I’ve never had my palm read or called the Psychic Friends Network, and I always side with Scully on the X-Files, even though Mulder always ends up being right. So I wondered how I was going to react to Rainbow Moonglow, the psychic heroine of Sue Civil-Brown’s novel, Chasing Rainbow. I ended up liking Rainbow and the hero Jake, just fine. Unfortunately the book is teeming with secondary characters and a ghost plot, both of which threaten to over-power the romance.
When the residents of the Paradise Towers Condominiums notice odd, supernatural happenings in their homes, they call in Rainbow Moonglow, a respected local psychic. They figure Rainbow can discern whether the place is haunted, and who the ghosts are. After visiting the condos in question, Rainbow decides the Towers are haunted for sure – with friendly ghosts who are trying to get a message through.
Jake Carpenter, the newly elected president of the condo association, is dubious of Rainbow’s abilities, and gets off on the wrong foot by calling her a fraud. But something is clearly afoot, and Jake and Rainbow agree to join forces to see if they can get to the bottom of the strange events. As they work together, their attraction to each other grows, despite their obvious differences. When large pieces of furniture start sticking to Jake’s ceiling, he is willing to concede that only supernatural forces can be responsible. His confidence in Rainbow’s abilities rises, but before they can be together they must find out what the ghosts are trying to tell them – and learn to trust each other completely.
Jake and Rainbow are very likable characters in a fun opposites-attract plot. Jake is a petroleum engineer who has traveled the world, and has trouble believing in anything besides science. Rainbow is confident about her psychic abilities, but wary of most people. She is used to being shunned as a fraud, even by people she initially thought she could trust, including her former fiancé. I enjoyed watching sparks fly between these very different characters. The style is somewhat akin to that of a Jayne Ann Krentz in her contemporary mode, and there are some humorous moments here.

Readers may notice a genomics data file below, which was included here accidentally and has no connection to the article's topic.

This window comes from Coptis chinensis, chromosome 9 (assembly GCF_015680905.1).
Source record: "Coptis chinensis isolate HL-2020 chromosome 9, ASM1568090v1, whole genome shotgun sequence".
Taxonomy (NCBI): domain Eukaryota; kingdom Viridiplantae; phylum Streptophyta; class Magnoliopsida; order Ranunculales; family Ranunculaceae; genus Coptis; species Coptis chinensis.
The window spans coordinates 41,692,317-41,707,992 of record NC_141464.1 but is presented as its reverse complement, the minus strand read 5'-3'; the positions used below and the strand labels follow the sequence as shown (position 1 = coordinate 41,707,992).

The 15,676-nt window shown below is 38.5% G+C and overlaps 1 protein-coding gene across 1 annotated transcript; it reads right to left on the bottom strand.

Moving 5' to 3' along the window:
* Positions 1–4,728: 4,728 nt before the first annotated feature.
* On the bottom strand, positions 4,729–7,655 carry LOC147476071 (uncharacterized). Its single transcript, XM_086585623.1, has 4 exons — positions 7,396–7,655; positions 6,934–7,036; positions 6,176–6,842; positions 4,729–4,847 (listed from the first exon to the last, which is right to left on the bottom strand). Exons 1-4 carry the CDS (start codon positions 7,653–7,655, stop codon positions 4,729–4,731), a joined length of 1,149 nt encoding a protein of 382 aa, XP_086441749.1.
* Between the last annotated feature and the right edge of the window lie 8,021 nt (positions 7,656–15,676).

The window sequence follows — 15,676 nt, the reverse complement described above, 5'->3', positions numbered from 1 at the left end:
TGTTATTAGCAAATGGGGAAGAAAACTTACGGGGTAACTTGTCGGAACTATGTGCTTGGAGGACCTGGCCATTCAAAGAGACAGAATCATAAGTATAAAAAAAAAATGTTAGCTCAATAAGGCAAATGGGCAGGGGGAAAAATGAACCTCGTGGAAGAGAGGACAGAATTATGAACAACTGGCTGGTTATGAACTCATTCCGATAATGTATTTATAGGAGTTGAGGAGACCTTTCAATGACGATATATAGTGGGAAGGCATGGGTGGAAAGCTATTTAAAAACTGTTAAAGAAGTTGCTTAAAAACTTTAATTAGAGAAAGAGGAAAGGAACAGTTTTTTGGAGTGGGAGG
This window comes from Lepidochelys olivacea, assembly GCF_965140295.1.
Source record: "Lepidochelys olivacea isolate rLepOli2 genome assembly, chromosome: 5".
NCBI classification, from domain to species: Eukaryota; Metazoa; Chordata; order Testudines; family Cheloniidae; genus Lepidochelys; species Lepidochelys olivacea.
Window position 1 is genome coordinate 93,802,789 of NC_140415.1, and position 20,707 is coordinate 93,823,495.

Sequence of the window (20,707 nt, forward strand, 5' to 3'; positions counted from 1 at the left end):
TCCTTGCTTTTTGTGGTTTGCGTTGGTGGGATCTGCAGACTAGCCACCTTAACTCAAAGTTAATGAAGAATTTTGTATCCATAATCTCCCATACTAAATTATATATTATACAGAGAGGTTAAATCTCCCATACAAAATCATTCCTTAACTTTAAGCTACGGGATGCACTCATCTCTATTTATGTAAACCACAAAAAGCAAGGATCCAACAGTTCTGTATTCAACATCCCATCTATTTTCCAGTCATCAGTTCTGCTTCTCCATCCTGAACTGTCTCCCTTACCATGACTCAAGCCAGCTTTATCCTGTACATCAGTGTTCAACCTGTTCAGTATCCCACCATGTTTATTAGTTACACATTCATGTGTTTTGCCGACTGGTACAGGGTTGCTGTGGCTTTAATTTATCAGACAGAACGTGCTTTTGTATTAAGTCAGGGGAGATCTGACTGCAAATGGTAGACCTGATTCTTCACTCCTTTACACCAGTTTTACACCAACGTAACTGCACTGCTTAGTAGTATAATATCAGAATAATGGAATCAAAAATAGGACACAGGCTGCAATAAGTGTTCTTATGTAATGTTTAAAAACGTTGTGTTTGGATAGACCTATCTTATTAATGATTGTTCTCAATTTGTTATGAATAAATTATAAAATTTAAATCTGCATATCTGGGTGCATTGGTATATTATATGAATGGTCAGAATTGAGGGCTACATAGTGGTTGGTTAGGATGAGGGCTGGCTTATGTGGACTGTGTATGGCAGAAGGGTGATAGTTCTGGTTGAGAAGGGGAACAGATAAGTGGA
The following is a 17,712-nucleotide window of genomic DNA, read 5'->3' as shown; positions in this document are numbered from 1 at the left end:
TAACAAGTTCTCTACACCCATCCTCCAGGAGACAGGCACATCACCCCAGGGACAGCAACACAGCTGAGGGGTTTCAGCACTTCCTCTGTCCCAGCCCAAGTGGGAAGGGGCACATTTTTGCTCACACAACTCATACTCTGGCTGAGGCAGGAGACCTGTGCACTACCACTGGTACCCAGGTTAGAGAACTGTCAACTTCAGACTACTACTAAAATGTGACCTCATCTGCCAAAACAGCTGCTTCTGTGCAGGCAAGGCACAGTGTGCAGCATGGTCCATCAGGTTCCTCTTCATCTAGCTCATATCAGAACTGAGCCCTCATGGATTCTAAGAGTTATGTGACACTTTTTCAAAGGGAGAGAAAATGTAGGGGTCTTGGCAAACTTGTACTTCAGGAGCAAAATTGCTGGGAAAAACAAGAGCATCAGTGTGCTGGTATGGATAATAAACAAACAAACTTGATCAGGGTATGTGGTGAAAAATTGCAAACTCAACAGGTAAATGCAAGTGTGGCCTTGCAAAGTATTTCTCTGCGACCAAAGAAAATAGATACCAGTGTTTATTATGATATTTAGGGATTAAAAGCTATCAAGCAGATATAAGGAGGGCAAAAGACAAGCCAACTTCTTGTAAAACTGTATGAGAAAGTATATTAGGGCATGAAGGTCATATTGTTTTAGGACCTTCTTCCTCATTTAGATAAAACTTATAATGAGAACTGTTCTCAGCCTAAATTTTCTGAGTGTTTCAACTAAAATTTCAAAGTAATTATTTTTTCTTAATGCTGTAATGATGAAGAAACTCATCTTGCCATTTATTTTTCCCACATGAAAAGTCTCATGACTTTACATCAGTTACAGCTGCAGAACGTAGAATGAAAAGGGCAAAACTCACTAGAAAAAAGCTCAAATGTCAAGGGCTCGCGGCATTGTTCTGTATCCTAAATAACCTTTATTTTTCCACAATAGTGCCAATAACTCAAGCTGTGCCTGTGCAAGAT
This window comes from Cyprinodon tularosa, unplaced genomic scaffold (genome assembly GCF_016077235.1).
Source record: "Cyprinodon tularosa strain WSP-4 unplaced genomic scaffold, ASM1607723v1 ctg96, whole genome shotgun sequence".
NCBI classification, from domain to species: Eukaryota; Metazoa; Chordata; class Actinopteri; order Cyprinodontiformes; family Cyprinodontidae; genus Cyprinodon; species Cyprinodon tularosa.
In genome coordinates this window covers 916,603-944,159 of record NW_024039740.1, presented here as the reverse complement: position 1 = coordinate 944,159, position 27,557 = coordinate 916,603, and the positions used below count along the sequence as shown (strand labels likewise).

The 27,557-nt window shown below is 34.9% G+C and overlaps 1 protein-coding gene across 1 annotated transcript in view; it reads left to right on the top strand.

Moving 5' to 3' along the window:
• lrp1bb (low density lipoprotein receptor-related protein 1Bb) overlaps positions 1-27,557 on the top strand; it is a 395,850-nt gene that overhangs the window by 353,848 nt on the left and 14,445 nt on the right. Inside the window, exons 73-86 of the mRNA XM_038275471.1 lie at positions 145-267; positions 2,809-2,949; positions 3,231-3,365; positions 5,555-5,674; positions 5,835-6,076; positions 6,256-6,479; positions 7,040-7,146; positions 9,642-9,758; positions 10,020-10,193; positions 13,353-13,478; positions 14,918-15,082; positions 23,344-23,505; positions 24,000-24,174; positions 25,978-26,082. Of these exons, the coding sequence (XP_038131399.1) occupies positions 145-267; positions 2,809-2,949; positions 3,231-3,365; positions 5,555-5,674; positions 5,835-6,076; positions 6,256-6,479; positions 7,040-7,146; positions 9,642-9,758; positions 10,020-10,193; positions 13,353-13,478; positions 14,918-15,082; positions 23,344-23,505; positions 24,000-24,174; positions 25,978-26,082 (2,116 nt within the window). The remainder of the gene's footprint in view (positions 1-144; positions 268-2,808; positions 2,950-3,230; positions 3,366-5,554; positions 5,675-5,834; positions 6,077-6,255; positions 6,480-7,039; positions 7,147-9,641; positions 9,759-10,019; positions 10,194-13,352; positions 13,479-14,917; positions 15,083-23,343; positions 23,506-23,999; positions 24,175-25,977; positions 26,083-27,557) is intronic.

Unfortunately Chasing Rainbow is also full of secondary characters – a little too full. The residents of the condominiums are mostly elderly, and many of them add to the humor of the book. But there are so many of them that it’s hard to get to know any one character. Their presence could have been used more effectively if their numbers had been reduced. Similarly, Rainbow has three of her relatives visiting her at once, and things get a little crowded. Her sister Dawn is a promising character, but the questions raised about her are never answered. She simply gets lost in the crowd.
Early on in the book, the ghost plot line is pretty fun. I especially liked the furniture on the ceiling. Later, however, the whole thing starts seeming a little silly, and by the end of the book the ghosts and the secondary characters push the more interesting romance plot into the background.
There is also a time-line nitpick. Rainbow claims she was conceived in a free-wheeling commune during the early seventies. Then Rainbow’s mom shows up and announces that she is seventy three. That would put her at about forty-five in 1970, which seems a little old to be cavorting around in communes and conceiving children. Then later Rainbow refers to herself as thirty-something, which can’t be right either. People born in 1970 are just turning twenty-nine this year.
Chasing Rainbow does have some enjoyable characters and humorous moments, and JAK fans especially may like it. I wouldn’t rush to the bookstore, however; the overwhelming secondary characters really do make the primary romance take a back seat.